Due to the demanding study schedule, Chinese students often find themselves sacrificing sleep in order to complete their assignments. It is not uncommon for students to stay up late into the night to finish their homework or study for exams.
This lack of sleep can have negative effects on their overall well-being and academic performance. However, there is increasing awareness about the importance of sleep and the need for a balanced lifestyle.
Schools and parents are now encouraging students to prioritize their sleep and find a healthy balance between studying and rest.
For more information on Chinese education and study habits, you can visit China Education Center.
How China Compares Globally
When it comes to the amount of time students spend in school each day, China stands out among the global community. Chinese students have a reputation for spending long hours at school, and this has been a topic of interest and debate around the world.
To understand the extent of this phenomenon, let’s take a closer look at how China compares globally.
OECD Average Instruction Time
According to the Organisation for Economic Co-operation and Development (OECD), Chinese students spend an average of 55 hours per week in school. This is significantly higher than the OECD average of 38 hours per week.
The rigorous education system in China places a strong emphasis on academic achievement, and this extended instructional time is believed to contribute to the country’s impressive educational outcomes.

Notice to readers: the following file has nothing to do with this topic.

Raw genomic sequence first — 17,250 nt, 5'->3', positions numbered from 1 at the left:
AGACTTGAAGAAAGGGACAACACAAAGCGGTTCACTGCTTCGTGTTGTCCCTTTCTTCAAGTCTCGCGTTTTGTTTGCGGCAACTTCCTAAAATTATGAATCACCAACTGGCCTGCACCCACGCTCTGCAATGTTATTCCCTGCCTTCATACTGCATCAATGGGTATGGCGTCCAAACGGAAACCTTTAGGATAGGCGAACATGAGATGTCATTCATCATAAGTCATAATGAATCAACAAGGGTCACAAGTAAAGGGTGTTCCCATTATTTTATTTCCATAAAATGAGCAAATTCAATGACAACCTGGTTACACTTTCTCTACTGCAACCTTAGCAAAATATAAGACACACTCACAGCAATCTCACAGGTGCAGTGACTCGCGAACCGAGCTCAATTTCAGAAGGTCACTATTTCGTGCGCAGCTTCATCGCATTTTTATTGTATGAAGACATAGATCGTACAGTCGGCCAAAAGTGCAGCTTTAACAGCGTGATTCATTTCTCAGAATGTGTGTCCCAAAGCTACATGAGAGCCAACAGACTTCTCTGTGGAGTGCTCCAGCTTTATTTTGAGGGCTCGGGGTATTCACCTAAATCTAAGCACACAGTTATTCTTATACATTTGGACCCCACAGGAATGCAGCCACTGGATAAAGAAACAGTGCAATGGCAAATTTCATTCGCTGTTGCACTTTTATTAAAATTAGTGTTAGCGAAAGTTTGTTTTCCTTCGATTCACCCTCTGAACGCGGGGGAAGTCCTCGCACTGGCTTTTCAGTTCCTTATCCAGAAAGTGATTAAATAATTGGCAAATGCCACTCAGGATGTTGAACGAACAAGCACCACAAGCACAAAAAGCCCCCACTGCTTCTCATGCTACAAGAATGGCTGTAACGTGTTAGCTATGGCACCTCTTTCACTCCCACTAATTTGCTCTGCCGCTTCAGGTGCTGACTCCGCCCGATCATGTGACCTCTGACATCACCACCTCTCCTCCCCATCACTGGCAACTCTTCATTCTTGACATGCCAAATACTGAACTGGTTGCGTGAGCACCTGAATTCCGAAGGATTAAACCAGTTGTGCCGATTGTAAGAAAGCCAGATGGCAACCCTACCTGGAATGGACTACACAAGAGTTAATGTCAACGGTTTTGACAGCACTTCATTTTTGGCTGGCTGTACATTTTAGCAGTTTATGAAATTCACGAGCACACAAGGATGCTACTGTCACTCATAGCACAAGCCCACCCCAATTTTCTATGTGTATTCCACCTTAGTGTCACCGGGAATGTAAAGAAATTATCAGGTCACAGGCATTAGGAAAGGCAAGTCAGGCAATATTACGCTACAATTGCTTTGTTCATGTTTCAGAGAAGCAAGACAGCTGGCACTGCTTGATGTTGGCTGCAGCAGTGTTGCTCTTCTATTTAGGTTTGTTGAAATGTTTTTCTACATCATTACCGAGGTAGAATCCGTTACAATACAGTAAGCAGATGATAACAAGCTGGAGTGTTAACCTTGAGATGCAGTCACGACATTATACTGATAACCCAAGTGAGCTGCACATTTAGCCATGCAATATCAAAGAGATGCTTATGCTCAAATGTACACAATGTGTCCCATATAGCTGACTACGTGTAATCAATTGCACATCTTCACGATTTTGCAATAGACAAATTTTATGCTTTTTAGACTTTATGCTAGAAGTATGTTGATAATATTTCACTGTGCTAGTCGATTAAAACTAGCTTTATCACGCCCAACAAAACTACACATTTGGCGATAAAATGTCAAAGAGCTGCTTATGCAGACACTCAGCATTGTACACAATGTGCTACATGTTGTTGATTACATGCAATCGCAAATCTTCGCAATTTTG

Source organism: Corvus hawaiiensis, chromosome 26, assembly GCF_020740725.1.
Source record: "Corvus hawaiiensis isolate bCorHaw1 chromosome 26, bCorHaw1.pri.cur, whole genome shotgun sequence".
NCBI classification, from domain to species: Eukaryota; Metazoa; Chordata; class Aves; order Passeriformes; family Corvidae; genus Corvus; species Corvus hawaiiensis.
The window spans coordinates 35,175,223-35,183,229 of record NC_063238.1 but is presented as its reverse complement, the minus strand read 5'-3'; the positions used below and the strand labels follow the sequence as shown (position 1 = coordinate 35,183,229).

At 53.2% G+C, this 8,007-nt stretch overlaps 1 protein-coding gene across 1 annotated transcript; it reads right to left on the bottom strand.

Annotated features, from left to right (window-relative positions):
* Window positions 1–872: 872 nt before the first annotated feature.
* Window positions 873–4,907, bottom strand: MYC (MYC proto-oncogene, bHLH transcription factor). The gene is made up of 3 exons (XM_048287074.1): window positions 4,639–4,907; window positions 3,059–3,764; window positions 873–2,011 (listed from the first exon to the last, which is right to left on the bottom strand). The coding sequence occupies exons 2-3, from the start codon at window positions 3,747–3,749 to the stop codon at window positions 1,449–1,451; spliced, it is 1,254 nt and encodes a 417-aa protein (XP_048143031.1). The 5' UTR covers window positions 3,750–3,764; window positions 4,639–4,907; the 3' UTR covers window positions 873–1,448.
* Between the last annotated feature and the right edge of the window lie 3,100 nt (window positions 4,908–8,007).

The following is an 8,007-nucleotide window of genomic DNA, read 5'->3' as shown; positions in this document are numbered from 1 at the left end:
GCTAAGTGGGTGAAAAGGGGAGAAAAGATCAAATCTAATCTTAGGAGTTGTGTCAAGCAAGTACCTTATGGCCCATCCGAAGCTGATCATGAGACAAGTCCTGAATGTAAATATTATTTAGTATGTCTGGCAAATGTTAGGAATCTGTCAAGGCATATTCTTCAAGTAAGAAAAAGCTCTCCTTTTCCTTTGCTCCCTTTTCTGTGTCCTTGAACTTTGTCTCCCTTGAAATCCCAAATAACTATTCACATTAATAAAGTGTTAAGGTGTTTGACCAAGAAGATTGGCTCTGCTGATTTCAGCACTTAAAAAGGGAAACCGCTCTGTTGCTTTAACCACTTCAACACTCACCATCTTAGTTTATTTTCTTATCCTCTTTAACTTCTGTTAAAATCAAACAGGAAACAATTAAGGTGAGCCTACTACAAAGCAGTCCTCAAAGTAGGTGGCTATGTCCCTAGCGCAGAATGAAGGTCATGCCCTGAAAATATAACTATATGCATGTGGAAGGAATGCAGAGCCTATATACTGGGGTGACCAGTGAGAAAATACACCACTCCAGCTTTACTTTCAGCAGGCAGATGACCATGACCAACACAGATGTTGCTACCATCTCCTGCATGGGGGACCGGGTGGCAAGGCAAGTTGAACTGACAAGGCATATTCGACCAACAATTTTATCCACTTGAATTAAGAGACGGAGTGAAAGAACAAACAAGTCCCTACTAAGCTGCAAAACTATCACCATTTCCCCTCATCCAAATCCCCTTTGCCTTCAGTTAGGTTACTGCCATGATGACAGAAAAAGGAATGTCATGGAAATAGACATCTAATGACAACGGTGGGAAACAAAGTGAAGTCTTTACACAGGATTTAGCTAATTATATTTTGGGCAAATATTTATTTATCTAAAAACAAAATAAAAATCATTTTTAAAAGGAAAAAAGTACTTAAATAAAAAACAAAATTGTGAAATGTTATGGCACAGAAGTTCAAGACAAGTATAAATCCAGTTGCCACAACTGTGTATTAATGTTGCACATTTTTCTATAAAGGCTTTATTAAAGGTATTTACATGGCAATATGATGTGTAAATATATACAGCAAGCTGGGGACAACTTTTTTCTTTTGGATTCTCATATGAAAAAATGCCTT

Contrast With UK and US
When comparing China’s school hours to countries like the United Kingdom and the United States, the contrast is striking. In the UK, students typically spend around 30 hours per week in school, while in the US, the average is closer to 35 hours.
This significant difference in instructional time highlights the unique approach to education in China and the level of dedication and commitment shown by Chinese students.
Cultural Emphasis on Education
The cultural emphasis on education in China plays a significant role in the amount of time students spend in school each day. Education is highly valued in Chinese society, and there is immense pressure on students to excel academically.
This cultural belief, combined with the competitive nature of the education system, drives Chinese students to invest more time in their studies, both inside and outside of school.
|Country||Average Instruction Time (per week)|
|OECD Average||38 hours|
|United Kingdom||30 hours|
|United States||35 hours|
In conclusion, Chinese students spend significantly more time in academic study compared to many of their peers around the world. The heavy focus on education starts young, with full school days for primary students and mandatory after-school study time.
The workload ramps up even more during middle and high school, with school hours extending into the evenings and weekends.
While Chinese students excel academically with this rigorous approach, there are also drawbacks in terms of creativity, social-emotional development, and overall wellbeing. Still, education remains a top priority culturally in China.
The many hours students devote to academic study and enrichment activities reflect the high educational aspirations of Chinese families.